All about bringing catchy lyrics and cinema-like music videosSajish Shrestha, known as VZN, has been making hit after hit, garnering himself an audience growing larger by the day.
If you’ve been on TikTok in the past couple weeks, you’ll definitely be familiar with ‘Hik Hikki’ and ‘Bhunte Ki Aama’. With thousands of Tik Tok videos having been made with the songs in recent times, VZN has certainly created a huge following for himself.
Before the artist became popular as VZN, he was known by friends and family as Sajish Shrestha. He was 15 and living in a hostel at Sainik Awasiya Mahavidyalaya in Bhaktapur when he first became interested in making music. Living and studying in a military school with strict rules and regulations, he tried to make something of his newfound interest by joining a punk rock band, composed of his friends. But to his dismay, the band already had a lead singer, leaving him to find other means of expression. Fortunately, it wasn’t long before he took up rapping and formed a band of his own —Back In Vogue—with his hostel friends, embarking on a musical journey that has now stretched to a decade.
Even from the confines of a hostel compound with the added restriction of not being able to perform on-stage due to Sainik’s strict Code of Conduct, the band of friends managed to create music together and even released a song called Bichara Jindagi, to the public. However, as the bands created with secondary school friends often do, Back In Vogue only lasted a few years until Shrestha and his friends studied at the same institution. Fortunately for Shrestha, Back In Vogue proved to be just a stepping stone in what has now become a profitable career in music with an upward graph of followers.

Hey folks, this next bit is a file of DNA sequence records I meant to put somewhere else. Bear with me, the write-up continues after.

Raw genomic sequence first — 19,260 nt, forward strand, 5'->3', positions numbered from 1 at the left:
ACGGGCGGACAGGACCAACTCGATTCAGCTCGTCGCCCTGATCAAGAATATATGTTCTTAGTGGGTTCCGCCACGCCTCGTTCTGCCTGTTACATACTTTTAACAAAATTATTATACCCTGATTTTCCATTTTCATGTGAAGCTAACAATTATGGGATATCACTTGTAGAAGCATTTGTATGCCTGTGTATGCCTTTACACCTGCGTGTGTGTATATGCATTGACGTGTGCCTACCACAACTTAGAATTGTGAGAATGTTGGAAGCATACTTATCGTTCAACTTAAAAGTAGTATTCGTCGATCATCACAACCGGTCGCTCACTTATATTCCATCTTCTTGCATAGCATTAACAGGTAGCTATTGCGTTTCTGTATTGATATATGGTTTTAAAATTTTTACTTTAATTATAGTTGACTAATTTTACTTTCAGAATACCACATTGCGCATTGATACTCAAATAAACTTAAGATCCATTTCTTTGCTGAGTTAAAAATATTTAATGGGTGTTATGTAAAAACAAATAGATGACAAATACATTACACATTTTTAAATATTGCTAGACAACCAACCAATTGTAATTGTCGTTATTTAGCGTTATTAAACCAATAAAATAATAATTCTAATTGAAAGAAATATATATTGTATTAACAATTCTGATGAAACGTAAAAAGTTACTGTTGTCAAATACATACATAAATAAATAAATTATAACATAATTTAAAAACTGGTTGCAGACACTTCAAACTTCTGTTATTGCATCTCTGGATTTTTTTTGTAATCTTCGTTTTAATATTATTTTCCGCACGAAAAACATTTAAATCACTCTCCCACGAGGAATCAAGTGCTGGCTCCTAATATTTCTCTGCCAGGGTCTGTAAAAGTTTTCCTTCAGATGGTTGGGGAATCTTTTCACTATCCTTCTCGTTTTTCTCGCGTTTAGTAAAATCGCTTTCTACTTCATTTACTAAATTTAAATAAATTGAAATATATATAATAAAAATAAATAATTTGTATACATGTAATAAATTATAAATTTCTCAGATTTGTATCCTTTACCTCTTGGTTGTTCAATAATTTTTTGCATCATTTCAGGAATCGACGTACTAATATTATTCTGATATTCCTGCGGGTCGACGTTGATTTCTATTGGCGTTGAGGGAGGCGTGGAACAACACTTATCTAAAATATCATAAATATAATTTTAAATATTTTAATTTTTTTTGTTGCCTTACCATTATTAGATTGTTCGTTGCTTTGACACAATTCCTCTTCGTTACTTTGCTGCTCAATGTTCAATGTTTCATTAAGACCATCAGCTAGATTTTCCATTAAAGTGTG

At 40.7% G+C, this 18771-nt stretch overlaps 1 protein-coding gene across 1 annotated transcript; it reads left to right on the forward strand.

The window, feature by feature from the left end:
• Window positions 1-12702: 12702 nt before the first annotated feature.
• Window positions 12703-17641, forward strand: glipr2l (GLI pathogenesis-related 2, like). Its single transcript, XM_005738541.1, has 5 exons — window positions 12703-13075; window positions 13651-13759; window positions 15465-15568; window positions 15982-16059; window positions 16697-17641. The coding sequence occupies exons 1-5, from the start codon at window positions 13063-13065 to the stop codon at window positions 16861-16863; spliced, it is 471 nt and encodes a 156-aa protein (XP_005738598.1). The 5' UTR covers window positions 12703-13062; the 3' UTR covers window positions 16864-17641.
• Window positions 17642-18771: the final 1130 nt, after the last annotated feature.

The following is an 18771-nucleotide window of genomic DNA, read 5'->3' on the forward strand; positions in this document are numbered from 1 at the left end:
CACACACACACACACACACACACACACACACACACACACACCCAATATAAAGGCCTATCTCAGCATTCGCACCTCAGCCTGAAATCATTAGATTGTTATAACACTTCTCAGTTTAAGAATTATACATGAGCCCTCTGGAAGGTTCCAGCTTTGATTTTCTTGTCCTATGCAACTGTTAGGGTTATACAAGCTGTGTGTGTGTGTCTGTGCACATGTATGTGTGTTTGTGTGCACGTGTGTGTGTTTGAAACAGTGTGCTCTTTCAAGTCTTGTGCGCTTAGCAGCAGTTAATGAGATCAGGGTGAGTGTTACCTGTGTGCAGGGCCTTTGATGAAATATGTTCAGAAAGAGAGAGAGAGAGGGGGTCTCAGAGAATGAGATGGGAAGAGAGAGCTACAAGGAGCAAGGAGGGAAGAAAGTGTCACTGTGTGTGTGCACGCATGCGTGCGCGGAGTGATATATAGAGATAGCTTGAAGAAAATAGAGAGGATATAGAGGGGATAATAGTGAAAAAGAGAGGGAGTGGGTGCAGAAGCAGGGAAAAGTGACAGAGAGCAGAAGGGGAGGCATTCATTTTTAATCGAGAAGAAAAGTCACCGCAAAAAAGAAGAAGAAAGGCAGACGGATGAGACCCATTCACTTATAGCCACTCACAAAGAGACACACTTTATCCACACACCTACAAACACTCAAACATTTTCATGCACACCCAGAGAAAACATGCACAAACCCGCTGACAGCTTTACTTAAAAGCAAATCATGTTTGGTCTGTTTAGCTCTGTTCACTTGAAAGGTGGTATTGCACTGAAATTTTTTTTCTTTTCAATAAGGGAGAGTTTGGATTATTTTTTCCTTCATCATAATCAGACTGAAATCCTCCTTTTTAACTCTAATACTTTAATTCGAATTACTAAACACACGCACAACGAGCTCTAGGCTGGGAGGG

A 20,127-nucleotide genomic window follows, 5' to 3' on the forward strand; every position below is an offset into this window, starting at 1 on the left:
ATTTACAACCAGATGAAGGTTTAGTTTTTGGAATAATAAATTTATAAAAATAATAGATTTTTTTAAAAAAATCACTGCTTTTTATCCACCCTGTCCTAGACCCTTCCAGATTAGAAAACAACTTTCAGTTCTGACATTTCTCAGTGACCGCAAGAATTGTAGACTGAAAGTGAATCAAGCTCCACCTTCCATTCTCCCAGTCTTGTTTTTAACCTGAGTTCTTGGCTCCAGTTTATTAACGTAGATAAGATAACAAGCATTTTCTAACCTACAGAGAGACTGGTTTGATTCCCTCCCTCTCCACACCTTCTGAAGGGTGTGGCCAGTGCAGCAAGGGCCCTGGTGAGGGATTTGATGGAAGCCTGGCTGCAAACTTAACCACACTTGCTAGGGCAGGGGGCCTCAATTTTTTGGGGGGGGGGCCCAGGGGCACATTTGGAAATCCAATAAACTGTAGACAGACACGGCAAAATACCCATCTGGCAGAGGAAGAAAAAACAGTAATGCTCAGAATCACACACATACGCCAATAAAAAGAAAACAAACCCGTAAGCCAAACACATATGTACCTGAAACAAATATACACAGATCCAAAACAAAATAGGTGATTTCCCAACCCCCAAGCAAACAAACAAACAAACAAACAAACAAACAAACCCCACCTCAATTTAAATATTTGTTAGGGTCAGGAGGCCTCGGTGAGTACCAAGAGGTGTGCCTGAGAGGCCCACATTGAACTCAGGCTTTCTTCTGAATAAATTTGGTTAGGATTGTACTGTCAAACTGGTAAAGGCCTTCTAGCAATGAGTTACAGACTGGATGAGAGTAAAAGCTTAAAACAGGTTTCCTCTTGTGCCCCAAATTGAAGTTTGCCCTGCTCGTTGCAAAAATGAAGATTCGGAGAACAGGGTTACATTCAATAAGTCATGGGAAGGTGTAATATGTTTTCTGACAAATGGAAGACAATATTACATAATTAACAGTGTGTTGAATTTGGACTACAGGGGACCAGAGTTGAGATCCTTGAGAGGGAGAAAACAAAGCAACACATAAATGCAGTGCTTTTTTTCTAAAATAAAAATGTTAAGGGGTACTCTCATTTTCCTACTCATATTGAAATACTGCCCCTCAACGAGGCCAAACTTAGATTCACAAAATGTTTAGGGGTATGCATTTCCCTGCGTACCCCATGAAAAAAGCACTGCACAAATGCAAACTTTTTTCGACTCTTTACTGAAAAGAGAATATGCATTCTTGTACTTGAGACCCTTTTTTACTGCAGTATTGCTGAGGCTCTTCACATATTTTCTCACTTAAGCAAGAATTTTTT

Post schooling, Shrestha took up a Bachelor’s Degree in IT at The British College to study Graphic Design and Media. Around that time, a Nepali label called The Explicit Records also reached out to him, promising that they would make him big. Shrestha took up the offer, oblivious to all that awaited him there.
Shrestha spent multiple days a week at the label making songs, but only a few saw the light of day. He quickly realised the extent of the toxicity and backstabbing that went on at the label— “The label had a lot of distractions and the only time music that I had worked on came out was when I'd worked on it with the main guy at the label,” said Shrestha.
Despite that, with all the lemons the label had thrown at him, Shrestha managed to squeeze out a lemonade from the label. For Lisa, an album with four tracks that he created with his Producer, Francis became successful. Francis is now a producer for Shrestha and Lemon Stand Boys, their independent band. The four tracks on For Lisa were his first uploads to YouTube, now preceded by dozens of singles from Lemon Stand Boys and his own.